We lead the children by example and teach tangible practices for living more sustainably. Even preschoolers are able to develop a baseline sense of environmental efficacy and stewardship that we hope will stay with them for a lifetime. As children deepen their connection with nature, they develop empathy, learn about science, and become eager and thinking caretakers of our earth.
Children feel safe to explore and grow in safe, secure and welcoming spaces, which is how we design our classrooms.
Routines–a familiar greeting song during circle time, for example–are an important part of our curriculum, as they help to foster these feelings of safety and security for the children. We keep these routines flexible, however, in order to meet the ever-changing needs of the child.
We nurture children’s natural curiosity and sense of wonder by offering an environment where they can freely and actively explore their surroundings.
Our classrooms are divided into “interest areas”–such as dramatic play, nature and discovery, music and movement–that allow for active exploration and investigation either alone or in small groups.
In these small group settings young children can engage in play that is more complex and elaborate, affording them a unique opportunity for exploring and learning.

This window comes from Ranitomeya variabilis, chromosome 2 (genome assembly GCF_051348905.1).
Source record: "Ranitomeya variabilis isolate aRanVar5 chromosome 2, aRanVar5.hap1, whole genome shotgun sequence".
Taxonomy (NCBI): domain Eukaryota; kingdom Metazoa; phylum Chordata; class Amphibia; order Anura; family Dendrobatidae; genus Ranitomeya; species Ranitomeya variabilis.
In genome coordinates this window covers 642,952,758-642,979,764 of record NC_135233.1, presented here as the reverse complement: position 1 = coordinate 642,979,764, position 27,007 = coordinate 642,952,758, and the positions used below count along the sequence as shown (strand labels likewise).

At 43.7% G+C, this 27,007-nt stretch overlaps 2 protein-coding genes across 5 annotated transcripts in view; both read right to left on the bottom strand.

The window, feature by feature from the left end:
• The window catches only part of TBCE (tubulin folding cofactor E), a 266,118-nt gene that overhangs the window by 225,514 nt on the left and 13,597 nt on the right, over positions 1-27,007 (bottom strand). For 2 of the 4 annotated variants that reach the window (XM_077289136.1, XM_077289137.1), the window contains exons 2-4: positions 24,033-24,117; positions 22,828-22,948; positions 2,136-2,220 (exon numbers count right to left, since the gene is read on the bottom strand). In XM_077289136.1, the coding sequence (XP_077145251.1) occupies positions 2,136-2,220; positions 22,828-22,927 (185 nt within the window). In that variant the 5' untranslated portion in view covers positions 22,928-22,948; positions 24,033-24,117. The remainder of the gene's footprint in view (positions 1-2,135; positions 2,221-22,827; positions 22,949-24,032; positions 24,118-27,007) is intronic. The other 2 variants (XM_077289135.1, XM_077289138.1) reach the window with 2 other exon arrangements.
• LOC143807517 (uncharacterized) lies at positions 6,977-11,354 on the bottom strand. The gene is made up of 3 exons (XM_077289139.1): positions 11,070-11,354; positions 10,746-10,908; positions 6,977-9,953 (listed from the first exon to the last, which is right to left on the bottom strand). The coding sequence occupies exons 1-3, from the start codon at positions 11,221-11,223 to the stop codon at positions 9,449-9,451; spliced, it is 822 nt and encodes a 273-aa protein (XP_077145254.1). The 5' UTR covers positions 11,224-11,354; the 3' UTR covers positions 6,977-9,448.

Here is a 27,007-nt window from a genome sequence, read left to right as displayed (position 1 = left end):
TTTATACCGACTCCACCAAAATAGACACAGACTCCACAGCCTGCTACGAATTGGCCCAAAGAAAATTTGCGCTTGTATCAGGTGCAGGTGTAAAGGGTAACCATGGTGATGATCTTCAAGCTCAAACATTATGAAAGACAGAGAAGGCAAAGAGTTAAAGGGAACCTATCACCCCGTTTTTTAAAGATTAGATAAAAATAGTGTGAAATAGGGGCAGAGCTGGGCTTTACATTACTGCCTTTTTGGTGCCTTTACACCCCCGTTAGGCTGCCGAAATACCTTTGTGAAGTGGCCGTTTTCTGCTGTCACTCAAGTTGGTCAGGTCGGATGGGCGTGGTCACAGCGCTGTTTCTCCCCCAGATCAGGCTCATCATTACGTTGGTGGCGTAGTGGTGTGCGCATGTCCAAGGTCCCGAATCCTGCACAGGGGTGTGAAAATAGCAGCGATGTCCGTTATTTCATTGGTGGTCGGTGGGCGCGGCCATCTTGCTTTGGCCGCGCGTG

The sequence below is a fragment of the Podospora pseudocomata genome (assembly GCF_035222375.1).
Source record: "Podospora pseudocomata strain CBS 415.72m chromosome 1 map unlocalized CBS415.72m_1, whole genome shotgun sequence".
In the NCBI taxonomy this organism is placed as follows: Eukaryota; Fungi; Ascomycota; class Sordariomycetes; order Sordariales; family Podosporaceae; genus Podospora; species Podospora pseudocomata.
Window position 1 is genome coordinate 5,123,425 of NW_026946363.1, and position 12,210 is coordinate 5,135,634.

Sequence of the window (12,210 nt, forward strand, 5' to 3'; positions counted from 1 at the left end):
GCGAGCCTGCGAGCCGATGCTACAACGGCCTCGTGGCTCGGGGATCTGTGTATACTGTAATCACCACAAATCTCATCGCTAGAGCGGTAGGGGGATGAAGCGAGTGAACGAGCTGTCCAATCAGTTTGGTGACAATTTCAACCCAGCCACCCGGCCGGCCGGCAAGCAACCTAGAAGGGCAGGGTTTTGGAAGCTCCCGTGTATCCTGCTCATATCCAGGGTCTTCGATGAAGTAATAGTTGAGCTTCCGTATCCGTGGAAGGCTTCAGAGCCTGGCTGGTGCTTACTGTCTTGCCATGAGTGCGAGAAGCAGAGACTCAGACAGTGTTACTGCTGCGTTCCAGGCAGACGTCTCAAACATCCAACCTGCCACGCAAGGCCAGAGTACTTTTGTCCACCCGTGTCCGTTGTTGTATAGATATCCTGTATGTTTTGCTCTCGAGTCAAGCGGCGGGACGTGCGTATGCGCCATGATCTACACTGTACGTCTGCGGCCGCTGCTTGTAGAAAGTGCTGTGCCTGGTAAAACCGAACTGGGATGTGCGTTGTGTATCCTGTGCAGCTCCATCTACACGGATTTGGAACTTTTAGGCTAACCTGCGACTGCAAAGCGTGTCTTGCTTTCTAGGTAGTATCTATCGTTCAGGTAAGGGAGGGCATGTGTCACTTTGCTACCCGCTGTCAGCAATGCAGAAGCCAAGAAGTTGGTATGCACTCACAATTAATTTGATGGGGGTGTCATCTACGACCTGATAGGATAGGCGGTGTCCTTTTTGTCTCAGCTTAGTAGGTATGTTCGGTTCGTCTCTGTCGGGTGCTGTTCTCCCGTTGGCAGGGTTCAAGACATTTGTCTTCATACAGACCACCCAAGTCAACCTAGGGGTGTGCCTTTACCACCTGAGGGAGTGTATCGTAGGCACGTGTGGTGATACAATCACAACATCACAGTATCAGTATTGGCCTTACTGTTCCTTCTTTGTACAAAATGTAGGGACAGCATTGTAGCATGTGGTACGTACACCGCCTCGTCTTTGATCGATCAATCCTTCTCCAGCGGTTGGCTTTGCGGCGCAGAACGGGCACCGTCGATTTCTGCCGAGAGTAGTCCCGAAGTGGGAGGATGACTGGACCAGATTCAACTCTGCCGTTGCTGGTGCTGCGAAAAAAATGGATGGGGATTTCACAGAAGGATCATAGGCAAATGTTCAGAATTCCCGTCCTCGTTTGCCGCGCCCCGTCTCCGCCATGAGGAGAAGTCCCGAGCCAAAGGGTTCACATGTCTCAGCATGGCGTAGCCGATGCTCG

We emphasize the process of the activity rather than the finished product. When possible, the making of materials such as play dough, “goop,” and paint is an activity itself. Materials are age-appropriate, diverse, and multisensory.
Natural toys and materials are favored. In line with the teachings of Waldorf, we also prefer simple, unfinished toys. The less finished and less suggestive a toy is, the greater its educational value, as it allows for open-ended imaginative play.
The children spend a significant amount of their time outside in the Mark Treadwell Play Garden, named for a beloved member of the OCP community.
It was designed by a landscape architect–with extensive input from parents, alumni, and staff–to create an environment in which children can explore a natural space guided only by their imagination.
“We wanted natural spaces where children can be creative and really explore with their imagination, and with each other, like in the days before our lives were so structured,” says OCP director Betty Wood.
The garden includes tree stumps for sitting and storytelling, vegetable gardens, a composting area, a sand pit, an art wall, a music garden with outdoor drums and xylophones and an “exploratory garden,” where children can explore plants and wildlife with their senses. Instead of traditional playground equipment, the playscape provides tree trunks for climbing, a slide and tunnel built directly into a small hill, and a rustic, simple wood cabin. A central grass area is surrounded by a looping, curving sidewalk track for tricycle riders.
Oakhurst Cooperative Preschool creates a nurturing community that gives children and their families the opportunity to learn, communicate, play and grow together. In this positive, family-centered educational environment, we strive to develop each child's curiosity, empathy, confidence, self-discipline, and enthusiasm for learning.
By encouraging children to be active and creative explorers of art, music, literature, nature, and the community, we provide a foundation for acquiring the skills children need to succeed both now and in the future. We model sustainable practices through our curriculum, daily operations, and community events.